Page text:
1. With, K. A.  2004.  Metapopulation dynamics:  perspectives from landscape ecology.  Pp. 23-44 in Metapopulation Dynamics:  Ecology, Genetics, and Evolution of Metapopulations (I. Hanski and O. E. Gaggiotti, editors).  Academic Press, San Diego, CA. 

Research in the news:
Kansas State University News Release (27 May 2005)
Will Songbirds Find a Home on the Range? (K-State Perspectives, June 2002)

 

Effect of Habitat Fragmentation on Biodiversity and Species Interactions--Experimental Landscape Ecology
 

An Experimental Model Landscape System (EMLS), inspired by neutral landscape models, was established in the field to assess how habitat  connectivity affects species interactions (predator-prey and host-parasitoid relationships) and the structure and dynamics of terrestrial arthropod communities that naturally colonized clover habitat in this agroecosystem.  This research is being done in collaboration with Dr. Daniel Pavuk of the Department of Biological Sciences at Bowling Green State University, and was supported by the National Science Foundation.  This funding and supplemental grants from the NSF Research Experience for Undergraduates Program also enabled the participation of more than a dozen students in ecological research. 

The first publication (With et al. 2002) to emerge from this project reports on how thresholds in landscape structure (lacunarity thresholds) affect the ability of natural enemies to track the distribution of insect pests (biocontrol thresholds).  Landscape thresholds precipitate similar thresholds in the distribution of aphid populations, which become isolated (fragmented) when clover habitat falls below 20%.  An exotic coccinellid (Harmonia axyridis) that was introduced specifically for the biocontrol of pea aphids was able to track this threshold in the distribution of its aphid prey, but an indigenous coccinellid (Coleomegilla maculata) was unable to do so.   An analysis of movement responses to patch structure at different scales revealed that the biocontrol agent was much more mobile, exhibiting a greater propensity to move within and between landscape plots, than the indigenous coccinellid.  The native predator was thus more sensitive to habitat fragmentation and was unable to track aphid distributions when they became scarce and patchily distributed (i.e., <20% habitat).   If native predators are generally more sensitive to habitat fragmentation than exotic species, our study suggests that we may become increasingly dependent upon the introduction of exotic biocontrol agents that are better able to track pest populations below the biocontrol threshold as agroecosystems become progressively more fragmented.   This will obviously incur great ecological, as well as economic, costs.  In addition to economic thresholds, there are also ecological thresholds that must be surmounted for successful biocontrol.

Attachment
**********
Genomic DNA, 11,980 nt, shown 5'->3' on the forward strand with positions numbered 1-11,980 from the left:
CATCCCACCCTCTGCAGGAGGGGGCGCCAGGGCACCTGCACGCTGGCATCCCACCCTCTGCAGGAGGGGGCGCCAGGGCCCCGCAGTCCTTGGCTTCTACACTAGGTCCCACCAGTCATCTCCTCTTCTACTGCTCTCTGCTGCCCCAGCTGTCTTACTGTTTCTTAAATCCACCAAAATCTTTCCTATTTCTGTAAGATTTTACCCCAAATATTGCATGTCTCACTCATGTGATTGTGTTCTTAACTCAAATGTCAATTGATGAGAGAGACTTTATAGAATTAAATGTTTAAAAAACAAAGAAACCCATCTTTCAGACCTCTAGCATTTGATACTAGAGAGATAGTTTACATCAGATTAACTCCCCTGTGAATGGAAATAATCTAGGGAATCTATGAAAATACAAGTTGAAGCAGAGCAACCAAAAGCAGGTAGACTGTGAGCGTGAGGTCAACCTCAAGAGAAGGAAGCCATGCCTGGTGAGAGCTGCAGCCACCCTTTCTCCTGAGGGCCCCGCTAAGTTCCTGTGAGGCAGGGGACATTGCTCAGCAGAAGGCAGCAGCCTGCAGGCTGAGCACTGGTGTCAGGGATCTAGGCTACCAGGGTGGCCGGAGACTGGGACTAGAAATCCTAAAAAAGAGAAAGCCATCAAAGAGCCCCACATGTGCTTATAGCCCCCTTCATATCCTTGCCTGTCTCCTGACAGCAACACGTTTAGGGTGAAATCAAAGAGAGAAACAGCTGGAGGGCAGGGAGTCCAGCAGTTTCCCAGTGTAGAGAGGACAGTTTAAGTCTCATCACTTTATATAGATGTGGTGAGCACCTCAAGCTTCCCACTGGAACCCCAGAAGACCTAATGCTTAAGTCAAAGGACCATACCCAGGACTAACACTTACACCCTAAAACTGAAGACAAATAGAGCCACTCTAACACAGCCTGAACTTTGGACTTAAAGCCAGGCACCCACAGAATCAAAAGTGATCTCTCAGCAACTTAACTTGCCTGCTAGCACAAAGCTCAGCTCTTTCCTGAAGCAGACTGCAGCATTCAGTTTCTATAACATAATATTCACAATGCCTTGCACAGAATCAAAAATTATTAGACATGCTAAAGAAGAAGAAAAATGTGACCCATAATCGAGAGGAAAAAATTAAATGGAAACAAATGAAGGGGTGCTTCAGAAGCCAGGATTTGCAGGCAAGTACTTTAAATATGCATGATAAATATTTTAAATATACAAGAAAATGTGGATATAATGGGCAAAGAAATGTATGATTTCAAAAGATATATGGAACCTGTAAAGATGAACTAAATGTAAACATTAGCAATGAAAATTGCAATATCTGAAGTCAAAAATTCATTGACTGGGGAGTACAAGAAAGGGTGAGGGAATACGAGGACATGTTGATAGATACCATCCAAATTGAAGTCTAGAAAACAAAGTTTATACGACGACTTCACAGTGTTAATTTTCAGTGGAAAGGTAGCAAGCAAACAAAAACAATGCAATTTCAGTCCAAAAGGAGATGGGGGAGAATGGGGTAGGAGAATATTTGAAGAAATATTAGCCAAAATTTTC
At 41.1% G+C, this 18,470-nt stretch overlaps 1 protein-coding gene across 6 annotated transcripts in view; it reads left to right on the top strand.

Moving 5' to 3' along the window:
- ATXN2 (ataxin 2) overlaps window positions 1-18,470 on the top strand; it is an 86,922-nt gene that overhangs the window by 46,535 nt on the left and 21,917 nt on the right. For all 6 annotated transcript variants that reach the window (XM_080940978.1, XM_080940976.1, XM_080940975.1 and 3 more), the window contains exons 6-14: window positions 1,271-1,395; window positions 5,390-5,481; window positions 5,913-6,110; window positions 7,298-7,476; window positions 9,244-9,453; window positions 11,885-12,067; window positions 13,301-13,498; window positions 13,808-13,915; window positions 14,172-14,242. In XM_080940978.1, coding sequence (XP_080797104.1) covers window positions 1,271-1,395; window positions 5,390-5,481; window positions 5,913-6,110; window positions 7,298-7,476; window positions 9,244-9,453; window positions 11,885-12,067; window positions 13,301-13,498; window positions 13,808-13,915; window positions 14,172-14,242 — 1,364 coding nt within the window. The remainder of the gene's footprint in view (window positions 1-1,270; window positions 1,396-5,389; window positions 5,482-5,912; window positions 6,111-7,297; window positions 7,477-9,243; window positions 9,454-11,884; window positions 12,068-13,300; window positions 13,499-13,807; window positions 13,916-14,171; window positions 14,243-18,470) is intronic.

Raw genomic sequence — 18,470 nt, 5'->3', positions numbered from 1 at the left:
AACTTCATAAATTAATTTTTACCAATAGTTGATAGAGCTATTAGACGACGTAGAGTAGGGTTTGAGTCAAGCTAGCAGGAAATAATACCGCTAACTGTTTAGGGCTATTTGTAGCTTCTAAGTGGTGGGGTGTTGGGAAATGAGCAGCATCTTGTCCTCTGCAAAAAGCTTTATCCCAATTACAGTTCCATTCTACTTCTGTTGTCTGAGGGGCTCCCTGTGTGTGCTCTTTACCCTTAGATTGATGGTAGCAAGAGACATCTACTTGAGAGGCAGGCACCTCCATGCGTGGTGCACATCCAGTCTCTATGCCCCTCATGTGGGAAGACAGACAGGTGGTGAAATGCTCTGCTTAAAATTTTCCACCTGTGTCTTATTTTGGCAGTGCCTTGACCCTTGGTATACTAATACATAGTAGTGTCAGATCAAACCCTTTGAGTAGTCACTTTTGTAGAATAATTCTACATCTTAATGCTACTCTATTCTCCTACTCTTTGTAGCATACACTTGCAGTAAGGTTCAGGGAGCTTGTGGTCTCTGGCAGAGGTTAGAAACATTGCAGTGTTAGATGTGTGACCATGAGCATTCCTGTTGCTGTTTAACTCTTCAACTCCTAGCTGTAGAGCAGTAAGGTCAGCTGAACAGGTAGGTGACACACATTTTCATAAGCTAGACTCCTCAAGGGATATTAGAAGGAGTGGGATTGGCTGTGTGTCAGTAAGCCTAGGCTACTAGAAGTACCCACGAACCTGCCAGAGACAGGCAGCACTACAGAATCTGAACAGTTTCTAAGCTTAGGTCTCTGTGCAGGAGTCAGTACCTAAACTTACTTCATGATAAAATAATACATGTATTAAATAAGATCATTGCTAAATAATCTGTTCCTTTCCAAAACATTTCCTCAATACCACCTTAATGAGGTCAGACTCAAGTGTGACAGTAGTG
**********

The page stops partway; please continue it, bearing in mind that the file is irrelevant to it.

Landscape ecology is defined as the study of how spatial pattern affects ecological process.  Thus, this project also demonstrates how landscape ecology can profitably be applied at finer spatial scales to test hypotheses regarding how landscape structure affects predator movement responses to prey distributions, species interactions, and community dynamics.
 

Aerial view of the 4-ha Experimental Model Landscape System (EMLS) located north of the Bowling Green State  University campus in Ohio.  Each plot is a 16 x 16-m"landscape" in which red clover (Trifolium pratense) has been seeded in a specified fractal pattern to produce complex habitat distributions across a range of fragmentation severity.  Plots represent a replicated series of habitat abundance (10,20,40,50,60 and 80% clover) and fragmentation (H = 0.0, fragmented vs. H = 1.0, clumped).  White area within plots is compacted soil, which contrasts with the darker soil between plots that was plowed just prior to taking this photo.

Publications featuring this research:
With, K. A., and D. M. Pavuk.  2012.  Direct versus indirect effects of habitat fragmentation on community patterns in experimental landscapes. Oecologia 170: 517-528.
With, K. A., and D. M. Pavuk.  2011.  Habitat area trumps fragmentation effects on arthropods in an experimental landscape system. Landscape Ecology 26: 1035-1048.
With, K. A., D. M. Pavuk, J. L. Worchuck, R. K. Oates, and J. L. Fisher.  2002.  Threshold effects of landscape structure on biological control in agroecosystemsEcological Applications 12:  52-65. 

horizontal rule